Michelle Obama's speech prompted colleague Kathleen Parker, who leans conservative, to describe it as "perfection." Parker's takeaway: "It was that being a man means taking care of your family. It means showing up and being there. It means that children need a father."
For millions of children in this country, that's a need that cannot be met. And even when single parents intellectually realize that they're doing the best they can, they are racked by a sense of failure. On a daily basis, we are reminded that, to much of the traditional family world, we are invisible.
So the girl whose father has died still gets an invitation to the "Father/Daughter Dance." Paperwork from school comes home with a notation: "Must be signed by both parents." "You and your parents are cordially invited to the convocation where you will be recognized for your academic excellence."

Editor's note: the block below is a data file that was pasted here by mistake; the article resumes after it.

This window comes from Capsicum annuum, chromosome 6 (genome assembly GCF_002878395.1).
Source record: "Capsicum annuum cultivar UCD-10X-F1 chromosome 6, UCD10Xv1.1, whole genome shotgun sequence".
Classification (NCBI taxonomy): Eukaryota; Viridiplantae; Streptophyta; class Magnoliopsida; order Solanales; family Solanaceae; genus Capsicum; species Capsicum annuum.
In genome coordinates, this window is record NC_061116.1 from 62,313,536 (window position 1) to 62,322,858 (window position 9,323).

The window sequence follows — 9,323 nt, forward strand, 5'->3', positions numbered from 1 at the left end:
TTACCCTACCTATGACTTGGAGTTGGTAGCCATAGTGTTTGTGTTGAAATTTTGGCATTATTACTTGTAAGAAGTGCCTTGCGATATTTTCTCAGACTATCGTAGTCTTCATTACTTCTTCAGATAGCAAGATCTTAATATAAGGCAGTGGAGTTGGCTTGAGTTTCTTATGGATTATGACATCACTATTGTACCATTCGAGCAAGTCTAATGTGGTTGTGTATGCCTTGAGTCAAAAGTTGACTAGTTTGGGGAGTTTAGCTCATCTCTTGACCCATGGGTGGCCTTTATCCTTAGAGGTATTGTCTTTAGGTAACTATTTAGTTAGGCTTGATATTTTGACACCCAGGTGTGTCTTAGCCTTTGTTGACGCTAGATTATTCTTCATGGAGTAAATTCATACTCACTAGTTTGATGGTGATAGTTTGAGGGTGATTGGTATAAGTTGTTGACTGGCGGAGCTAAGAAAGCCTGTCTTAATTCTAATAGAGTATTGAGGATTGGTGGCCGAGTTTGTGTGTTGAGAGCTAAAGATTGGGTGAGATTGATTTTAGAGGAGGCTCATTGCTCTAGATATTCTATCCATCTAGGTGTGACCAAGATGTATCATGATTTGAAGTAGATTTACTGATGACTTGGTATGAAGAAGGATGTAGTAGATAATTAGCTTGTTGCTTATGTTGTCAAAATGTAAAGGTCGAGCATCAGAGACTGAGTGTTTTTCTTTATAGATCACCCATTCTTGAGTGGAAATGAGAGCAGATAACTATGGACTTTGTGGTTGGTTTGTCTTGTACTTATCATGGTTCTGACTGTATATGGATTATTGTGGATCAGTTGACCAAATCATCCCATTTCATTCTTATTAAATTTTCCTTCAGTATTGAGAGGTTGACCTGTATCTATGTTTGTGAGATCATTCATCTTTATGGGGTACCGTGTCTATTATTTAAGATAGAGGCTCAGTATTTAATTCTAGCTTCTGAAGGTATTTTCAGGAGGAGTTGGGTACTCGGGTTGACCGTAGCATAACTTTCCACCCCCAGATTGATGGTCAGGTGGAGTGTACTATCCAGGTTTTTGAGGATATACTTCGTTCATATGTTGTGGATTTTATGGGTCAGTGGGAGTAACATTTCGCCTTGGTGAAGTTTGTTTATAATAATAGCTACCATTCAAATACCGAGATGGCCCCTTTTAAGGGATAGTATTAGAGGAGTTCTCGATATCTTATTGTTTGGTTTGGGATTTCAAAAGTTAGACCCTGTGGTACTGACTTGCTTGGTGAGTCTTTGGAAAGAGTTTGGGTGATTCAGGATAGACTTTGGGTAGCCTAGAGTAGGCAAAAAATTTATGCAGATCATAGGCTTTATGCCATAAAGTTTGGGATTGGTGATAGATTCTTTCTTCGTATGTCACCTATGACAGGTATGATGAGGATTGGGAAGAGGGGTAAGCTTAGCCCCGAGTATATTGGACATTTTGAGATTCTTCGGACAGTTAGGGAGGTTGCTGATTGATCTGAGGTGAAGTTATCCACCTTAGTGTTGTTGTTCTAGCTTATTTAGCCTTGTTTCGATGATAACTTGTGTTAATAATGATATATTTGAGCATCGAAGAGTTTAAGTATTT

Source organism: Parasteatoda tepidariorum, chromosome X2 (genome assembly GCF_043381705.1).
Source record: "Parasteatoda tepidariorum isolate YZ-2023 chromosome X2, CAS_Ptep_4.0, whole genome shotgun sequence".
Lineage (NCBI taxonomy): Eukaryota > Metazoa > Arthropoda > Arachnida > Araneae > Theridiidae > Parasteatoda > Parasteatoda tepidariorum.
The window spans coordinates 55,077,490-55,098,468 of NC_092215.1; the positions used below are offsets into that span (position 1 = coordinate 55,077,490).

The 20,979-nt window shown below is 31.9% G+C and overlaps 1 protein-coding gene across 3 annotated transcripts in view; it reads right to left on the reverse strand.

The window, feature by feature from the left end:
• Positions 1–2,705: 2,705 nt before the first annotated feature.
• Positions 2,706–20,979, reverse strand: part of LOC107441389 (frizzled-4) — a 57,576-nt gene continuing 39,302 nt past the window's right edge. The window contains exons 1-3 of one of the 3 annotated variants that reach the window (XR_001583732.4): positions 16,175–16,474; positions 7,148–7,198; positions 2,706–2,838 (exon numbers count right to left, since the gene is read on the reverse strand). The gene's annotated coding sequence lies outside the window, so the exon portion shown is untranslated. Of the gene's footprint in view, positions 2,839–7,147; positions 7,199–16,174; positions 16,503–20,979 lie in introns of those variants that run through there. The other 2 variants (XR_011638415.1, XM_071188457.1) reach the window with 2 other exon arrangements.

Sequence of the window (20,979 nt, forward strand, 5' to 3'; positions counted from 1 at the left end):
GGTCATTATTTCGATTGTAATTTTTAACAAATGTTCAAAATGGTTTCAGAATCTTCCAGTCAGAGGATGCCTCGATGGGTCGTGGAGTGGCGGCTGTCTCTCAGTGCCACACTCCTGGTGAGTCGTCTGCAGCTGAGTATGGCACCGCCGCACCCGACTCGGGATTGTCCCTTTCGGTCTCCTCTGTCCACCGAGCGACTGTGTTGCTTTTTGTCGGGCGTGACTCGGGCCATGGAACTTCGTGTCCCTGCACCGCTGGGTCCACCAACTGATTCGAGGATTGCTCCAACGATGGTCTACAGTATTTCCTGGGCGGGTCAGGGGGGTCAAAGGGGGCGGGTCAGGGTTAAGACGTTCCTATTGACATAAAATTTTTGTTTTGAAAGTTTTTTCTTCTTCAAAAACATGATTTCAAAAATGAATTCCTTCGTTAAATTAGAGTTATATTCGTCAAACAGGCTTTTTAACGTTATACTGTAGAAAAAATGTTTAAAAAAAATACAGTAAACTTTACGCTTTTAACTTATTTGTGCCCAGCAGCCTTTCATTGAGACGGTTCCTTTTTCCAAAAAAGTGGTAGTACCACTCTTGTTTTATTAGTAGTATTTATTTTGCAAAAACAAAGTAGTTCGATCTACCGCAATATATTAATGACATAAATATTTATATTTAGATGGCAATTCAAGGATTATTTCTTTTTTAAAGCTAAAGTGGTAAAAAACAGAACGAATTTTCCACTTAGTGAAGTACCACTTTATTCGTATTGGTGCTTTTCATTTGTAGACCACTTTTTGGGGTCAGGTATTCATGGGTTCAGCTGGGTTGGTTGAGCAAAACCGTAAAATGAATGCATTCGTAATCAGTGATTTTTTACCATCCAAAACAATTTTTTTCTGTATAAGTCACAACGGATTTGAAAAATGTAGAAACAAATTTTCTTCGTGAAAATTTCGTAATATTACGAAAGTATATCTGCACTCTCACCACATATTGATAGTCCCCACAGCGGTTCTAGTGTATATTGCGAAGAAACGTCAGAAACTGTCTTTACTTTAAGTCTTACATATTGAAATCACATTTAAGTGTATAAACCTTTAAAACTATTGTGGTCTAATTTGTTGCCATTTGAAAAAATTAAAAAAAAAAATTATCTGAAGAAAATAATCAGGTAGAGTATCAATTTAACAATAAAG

Is the model of family as shown by the Romney and Obama families the one most of us wish all children in this country could experience — that is, being loved and supported by two loving parents (regardless of their gender)? Absolutely.
But to parents who lay awake at night worrying alone about their kids, with no partner to bounce ideas off, I would remind them that the political landscape in 2012 provides a testament to the power of the single parent.
What do Barack Obama, Julian and Joaquin Castro and Paul Ryan all have in common?
Grant, the editor of KidsPost, writes about parenting issues every other week.